Of course, since the cheapest enclosure is like $250, the value proposition is, well, terrible.

            • Fieryphoenix
            • 3 years ago

            Another scenario could go like this. You have your main PC, one in a roomscale VR location, and say, one at a treadmill in an exercise room, and a notebook you take to LAN parties. Boom, one GPU feeds them all.

            • EndlessWaves
            • 3 years ago

            To paraphrase Colin Chapman: An external GPU box makes you go faster on the desktop, lowering GPU requirements makes you go faster everywhere.

            I’d much rather have games that run at Crysis quality on a 15W GPU that I could have inside a laptop and use everywhere than current graphics quality requiring a 150W external GPU tied to a desktop.

            • RAGEPRO
            • 3 years ago

            I too would like to ride a magical unicorn.

          • slowriot
          • 3 years ago

          I see your point but I also think “I’m just trying to add some GPU power to my laptop when its docked. I don’t want another system and I don’t care if the enclosure would fit one.” The market here wants to, generally, avoid having another system and would be willing to pay a premium for that.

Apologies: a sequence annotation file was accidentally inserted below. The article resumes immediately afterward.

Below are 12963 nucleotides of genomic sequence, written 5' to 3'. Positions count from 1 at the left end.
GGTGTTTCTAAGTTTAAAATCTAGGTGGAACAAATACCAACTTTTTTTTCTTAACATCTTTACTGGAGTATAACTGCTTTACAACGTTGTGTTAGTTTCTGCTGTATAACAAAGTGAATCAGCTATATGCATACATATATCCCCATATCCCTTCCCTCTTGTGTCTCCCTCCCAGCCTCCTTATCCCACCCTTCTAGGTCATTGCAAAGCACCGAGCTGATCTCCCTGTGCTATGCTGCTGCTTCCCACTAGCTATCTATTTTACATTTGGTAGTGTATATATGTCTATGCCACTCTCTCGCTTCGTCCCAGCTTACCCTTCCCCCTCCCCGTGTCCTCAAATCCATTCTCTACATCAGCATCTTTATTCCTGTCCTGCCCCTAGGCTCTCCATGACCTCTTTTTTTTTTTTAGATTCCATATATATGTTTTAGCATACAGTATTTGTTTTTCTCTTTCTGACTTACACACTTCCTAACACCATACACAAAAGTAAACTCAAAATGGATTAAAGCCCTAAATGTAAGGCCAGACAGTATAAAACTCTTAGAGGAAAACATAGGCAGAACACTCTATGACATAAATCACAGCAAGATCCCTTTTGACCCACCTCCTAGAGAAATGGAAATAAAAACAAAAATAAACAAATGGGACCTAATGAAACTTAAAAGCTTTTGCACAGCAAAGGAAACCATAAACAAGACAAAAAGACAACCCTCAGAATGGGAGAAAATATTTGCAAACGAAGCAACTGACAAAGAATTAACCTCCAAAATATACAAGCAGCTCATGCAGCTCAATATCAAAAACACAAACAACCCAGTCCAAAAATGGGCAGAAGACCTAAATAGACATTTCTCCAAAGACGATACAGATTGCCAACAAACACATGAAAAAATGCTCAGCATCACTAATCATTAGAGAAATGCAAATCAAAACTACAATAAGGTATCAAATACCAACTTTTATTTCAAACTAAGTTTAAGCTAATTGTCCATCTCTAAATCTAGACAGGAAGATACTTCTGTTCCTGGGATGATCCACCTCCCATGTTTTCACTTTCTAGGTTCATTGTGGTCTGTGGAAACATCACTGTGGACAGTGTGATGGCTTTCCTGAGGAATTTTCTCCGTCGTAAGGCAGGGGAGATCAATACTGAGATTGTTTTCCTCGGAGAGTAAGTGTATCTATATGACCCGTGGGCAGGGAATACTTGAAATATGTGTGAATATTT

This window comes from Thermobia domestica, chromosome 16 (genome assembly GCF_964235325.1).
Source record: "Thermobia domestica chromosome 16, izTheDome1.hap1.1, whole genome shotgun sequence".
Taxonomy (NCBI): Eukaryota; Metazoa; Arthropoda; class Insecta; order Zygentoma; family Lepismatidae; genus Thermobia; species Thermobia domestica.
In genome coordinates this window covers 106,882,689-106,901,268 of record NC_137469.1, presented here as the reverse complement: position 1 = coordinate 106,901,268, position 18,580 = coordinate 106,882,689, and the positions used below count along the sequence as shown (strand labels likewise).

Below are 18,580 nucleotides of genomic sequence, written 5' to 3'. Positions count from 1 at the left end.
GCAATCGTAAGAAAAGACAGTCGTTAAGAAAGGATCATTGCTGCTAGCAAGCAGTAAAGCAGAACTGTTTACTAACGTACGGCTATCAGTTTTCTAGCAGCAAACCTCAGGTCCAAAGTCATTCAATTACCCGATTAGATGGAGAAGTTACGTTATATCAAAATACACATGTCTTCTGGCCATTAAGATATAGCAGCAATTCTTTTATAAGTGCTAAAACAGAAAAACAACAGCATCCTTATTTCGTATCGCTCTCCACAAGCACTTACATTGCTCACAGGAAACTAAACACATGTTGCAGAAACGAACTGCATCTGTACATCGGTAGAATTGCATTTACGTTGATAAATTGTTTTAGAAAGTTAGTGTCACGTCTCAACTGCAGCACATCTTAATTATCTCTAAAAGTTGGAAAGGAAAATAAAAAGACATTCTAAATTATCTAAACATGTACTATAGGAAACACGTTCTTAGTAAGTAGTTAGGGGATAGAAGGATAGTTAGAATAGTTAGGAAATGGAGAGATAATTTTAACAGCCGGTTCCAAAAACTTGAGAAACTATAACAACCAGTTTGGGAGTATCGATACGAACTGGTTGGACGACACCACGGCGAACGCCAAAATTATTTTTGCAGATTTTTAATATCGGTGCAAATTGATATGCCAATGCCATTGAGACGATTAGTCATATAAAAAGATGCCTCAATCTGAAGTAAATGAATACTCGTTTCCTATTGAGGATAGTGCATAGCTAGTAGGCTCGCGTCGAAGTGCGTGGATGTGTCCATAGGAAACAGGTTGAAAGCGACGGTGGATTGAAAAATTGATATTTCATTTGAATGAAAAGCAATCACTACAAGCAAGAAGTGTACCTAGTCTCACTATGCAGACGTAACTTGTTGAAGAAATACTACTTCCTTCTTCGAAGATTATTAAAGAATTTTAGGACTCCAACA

So price is much much more important than size of enclosure.

      • Neutronbeam
      • 3 years ago

      Yeah, but it’s gorgeous–I’d love a case designed like that.

        • Redocbew
        • 3 years ago

        Buy one, gut it, and build your PC inside the empty shell. It’s probably big enough for that.

      • Chrispy_
      • 3 years ago

      I only came here to say exactly this. It’s bigger than many complete mITX PCs I’ve built, a couple of which have included 10″ graphics cards.

      • kmm
      • 3 years ago

      I don’t think the size is particularly a focus or that important here, though I’ll say that less wasted space is always a plus.

      If a laptop user wants higher graphics performance at the desk but doesn’t want to buy and manage a separate computer system, this is the way to go. You could build an ITX system in that space, sure, but that’s not an option that many of the people would want anyway. Though FWIW that box isn’t even that large and a lot of the ITX cases, particularly the ones that are cheaper, are either larger or too small to fit such a graphics card.

      • NTMBK
      • 3 years ago

      Yup. These “put a discrete card in a separate box” external GPUs are just dumb. I think we need to see the GPU soldered into the device, with fully integrated power circuitry, in something no bigger than a regular GPU. If it can power your laptop over Thunderbolt, even better (I know some laptops can be powered over USB-C, so I’m assuming TB3 supports it). Sure, you can’t replace the GPU integrated into it, but you get something with a much lower overall cost, and a much smaller form factor.

        • tsk
        • 3 years ago

        If such a device ever comes out, I’ll retire my desktop.